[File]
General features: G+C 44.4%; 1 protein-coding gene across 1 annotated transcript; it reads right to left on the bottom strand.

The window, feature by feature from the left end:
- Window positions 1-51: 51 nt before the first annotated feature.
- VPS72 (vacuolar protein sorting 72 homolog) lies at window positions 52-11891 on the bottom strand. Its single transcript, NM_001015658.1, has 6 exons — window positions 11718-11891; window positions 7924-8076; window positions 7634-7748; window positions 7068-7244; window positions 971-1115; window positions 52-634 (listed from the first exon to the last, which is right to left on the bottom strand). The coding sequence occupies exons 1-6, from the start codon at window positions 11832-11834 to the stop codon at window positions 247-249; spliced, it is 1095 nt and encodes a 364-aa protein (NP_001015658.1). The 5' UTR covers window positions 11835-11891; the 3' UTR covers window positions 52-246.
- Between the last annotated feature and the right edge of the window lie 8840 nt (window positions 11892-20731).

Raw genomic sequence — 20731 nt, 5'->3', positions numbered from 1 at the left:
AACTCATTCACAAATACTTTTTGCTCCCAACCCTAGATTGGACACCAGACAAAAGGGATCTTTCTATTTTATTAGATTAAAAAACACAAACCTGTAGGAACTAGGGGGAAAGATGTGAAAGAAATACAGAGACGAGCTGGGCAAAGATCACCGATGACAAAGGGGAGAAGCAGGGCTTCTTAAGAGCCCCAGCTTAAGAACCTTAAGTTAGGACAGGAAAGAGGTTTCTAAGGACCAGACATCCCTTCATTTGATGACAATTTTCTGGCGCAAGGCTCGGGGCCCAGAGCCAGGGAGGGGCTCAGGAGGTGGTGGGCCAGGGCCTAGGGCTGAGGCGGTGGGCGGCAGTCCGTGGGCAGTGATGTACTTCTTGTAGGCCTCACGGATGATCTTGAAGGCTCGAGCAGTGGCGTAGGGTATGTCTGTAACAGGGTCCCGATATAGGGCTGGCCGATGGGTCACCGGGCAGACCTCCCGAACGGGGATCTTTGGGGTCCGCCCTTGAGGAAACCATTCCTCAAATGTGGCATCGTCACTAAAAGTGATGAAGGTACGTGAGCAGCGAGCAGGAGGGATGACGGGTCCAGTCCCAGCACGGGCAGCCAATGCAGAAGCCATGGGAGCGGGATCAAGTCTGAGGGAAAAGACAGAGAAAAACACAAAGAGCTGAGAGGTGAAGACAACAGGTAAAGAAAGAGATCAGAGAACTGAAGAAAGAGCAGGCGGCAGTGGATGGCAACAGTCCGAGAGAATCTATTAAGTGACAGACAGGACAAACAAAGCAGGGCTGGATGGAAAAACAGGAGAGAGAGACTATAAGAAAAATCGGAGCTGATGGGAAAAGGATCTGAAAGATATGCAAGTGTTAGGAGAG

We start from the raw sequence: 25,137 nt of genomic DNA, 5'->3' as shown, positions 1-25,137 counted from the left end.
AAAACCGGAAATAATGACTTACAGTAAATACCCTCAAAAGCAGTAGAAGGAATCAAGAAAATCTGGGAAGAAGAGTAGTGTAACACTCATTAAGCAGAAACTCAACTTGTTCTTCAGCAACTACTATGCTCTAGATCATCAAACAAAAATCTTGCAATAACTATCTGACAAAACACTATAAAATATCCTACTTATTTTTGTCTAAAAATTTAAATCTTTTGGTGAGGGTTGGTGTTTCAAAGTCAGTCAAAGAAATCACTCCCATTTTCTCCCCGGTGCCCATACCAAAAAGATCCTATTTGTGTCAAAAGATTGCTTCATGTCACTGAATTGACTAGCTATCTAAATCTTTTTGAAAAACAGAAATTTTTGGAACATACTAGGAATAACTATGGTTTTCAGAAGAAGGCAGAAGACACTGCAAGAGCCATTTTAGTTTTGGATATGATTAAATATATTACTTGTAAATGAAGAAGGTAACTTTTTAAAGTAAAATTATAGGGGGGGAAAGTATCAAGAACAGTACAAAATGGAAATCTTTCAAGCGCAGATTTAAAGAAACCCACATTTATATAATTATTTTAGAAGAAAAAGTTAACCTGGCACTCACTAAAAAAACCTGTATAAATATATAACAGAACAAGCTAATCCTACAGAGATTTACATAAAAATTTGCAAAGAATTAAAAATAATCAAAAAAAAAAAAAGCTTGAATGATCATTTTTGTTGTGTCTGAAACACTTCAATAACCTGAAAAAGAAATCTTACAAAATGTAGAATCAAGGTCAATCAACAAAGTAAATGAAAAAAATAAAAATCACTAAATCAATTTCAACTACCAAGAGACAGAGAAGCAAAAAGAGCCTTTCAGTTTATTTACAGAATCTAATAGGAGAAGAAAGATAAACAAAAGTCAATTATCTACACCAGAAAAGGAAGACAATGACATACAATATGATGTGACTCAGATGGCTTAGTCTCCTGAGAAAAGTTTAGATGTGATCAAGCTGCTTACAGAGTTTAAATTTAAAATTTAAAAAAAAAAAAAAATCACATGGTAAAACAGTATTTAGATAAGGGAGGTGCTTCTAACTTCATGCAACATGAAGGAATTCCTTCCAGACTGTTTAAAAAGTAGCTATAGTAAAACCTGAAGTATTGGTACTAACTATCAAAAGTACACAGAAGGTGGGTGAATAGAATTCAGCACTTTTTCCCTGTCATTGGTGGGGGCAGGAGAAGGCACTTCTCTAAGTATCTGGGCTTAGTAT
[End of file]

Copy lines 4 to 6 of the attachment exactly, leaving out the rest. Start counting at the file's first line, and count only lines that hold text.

- VPS72 (vacuolar protein sorting 72 homolog) lies at window positions 52-11891 on the bottom strand. Its single transcript, NM_001015658.1, has 6 exons — window positions 11718-11891; window positions 7924-8076; window positions 7634-7748; window positions 7068-7244; window positions 971-1115; window positions 52-634 (listed from the first exon to the last, which is right to left on the bottom strand). The coding sequence occupies exons 1-6, from the start codon at window positions 11832-11834 to the stop codon at window positions 247-249; spliced, it is 1095 nt and encodes a 364-aa protein (NP_001015658.1). The 5' UTR covers window positions 11835-11891; the 3' UTR covers window positions 52-246.
- Between the last annotated feature and the right edge of the window lie 8840 nt (window positions 11892-20731).

Raw genomic sequence — 20731 nt, 5'->3', positions numbered from 1 at the left: